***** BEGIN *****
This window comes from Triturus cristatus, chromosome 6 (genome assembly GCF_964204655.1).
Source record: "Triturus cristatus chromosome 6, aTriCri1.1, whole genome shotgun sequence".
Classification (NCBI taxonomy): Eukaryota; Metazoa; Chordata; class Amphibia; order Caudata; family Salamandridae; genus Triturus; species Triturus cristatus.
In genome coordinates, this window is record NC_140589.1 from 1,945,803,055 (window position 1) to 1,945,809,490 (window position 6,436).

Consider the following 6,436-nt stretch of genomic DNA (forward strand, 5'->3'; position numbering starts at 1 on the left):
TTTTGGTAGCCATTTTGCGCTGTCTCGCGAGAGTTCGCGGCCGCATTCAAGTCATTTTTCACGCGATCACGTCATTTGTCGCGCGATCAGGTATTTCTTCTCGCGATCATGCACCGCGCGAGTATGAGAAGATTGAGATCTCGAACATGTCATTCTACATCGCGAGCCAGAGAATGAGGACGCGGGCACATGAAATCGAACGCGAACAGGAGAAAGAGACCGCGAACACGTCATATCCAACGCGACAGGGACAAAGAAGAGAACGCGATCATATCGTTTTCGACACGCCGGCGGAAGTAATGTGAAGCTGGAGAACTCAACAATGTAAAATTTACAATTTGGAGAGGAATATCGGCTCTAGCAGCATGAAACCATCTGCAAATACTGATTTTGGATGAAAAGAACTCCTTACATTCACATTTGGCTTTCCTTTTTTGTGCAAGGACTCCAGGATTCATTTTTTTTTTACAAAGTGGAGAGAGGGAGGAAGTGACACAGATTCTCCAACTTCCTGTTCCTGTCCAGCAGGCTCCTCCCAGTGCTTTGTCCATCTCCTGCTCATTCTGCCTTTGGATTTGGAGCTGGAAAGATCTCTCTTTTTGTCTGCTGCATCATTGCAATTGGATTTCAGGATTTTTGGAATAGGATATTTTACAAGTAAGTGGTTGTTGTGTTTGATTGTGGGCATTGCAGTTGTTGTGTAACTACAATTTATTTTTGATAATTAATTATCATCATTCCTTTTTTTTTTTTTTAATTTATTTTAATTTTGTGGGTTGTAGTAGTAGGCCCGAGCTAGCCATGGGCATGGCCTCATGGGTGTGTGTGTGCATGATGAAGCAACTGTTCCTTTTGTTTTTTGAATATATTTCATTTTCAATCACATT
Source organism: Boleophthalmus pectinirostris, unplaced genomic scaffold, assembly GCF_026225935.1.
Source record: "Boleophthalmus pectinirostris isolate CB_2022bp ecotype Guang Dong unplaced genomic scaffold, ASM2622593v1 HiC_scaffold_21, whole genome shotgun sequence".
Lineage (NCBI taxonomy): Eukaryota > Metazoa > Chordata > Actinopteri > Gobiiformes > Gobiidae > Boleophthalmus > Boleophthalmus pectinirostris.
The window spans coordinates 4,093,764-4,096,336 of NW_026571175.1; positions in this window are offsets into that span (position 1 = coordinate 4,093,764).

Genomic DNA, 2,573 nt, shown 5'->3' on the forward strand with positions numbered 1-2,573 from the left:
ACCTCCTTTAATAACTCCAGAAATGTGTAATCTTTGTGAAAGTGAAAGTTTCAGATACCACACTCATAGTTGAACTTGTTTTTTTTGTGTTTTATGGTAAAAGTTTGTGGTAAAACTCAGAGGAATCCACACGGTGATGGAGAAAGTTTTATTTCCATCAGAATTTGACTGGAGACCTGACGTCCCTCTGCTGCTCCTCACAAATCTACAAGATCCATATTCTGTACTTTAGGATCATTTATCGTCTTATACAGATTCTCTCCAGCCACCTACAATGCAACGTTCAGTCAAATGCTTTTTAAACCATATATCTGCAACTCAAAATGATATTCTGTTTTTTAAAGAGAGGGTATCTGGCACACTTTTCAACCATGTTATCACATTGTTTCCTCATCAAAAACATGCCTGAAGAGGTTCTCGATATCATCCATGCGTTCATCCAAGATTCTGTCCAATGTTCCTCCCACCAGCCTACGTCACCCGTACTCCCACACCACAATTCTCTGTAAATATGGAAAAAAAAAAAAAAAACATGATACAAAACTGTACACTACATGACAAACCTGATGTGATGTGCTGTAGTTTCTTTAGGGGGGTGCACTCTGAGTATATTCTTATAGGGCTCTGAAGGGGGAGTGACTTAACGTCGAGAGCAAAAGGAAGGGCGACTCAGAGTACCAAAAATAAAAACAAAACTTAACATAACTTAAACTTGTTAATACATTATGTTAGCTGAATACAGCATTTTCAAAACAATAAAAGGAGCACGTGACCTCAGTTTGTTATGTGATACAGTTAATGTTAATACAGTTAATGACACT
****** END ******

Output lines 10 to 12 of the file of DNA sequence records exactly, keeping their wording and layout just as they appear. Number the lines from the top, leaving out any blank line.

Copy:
The window spans coordinates 4,093,764-4,096,336 of NW_026571175.1; positions in this window are offsets into that span (position 1 = coordinate 4,093,764).

Genomic DNA, 2,573 nt, shown 5'->3' on the forward strand with positions numbered 1-2,573 from the left:
ACCTCCTTTAATAACTCCAGAAATGTGTAATCTTTGTGAAAGTGAAAGTTTCAGATACCACACTCATAGTTGAACTTGTTTTTTTTGTGTTTTATGGTAAAAGTTTGTGGTAAAACTCAGAGGAATCCACACGGTGATGGAGAAAGTTTTATTTCCATCAGAATTTGACTGGAGACCTGACGTCCCTCTGCTGCTCCTCACAAATCTACAAGATCCATATTCTGTACTTTAGGATCATTTATCGTCTTATACAGATTCTCTCCAGCCACCTACAATGCAACGTTCAGTCAAATGCTTTTTAAACCATATATCTGCAACTCAAAATGATATTCTGTTTTTTAAAGAGAGGGTATCTGGCACACTTTTCAACCATGTTATCACATTGTTTCCTCATCAAAAACATGCCTGAAGAGGTTCTCGATATCATCCATGCGTTCATCCAAGATTCTGTCCAATGTTCCTCCCACCAGCCTACGTCACCCGTACTCCCACACCACAATTCTCTGTAAATATGGAAAAAAAAAAAAAAAACATGATACAAAACTGTACACTACATGACAAACCTGATGTGATGTGCTGTAGTTTCTTTAGGGGGGTGCACTCTGAGTATATTCTTATAGGGCTCTGAAGGGGGAGTGACTTAACGTCGAGAGCAAAAGGAAGGGCGACTCAGAGTACCAAAAATAAAAACAAAACTTAACATAACTTAAACTTGTTAATACATTATGTTAGCTGAATACAGCATTTTCAAAACAATAAAAGGAGCACGTGACCTCAGTTTGTTATGTGATACAGTTAATGTTAATACAGTTAATGACACT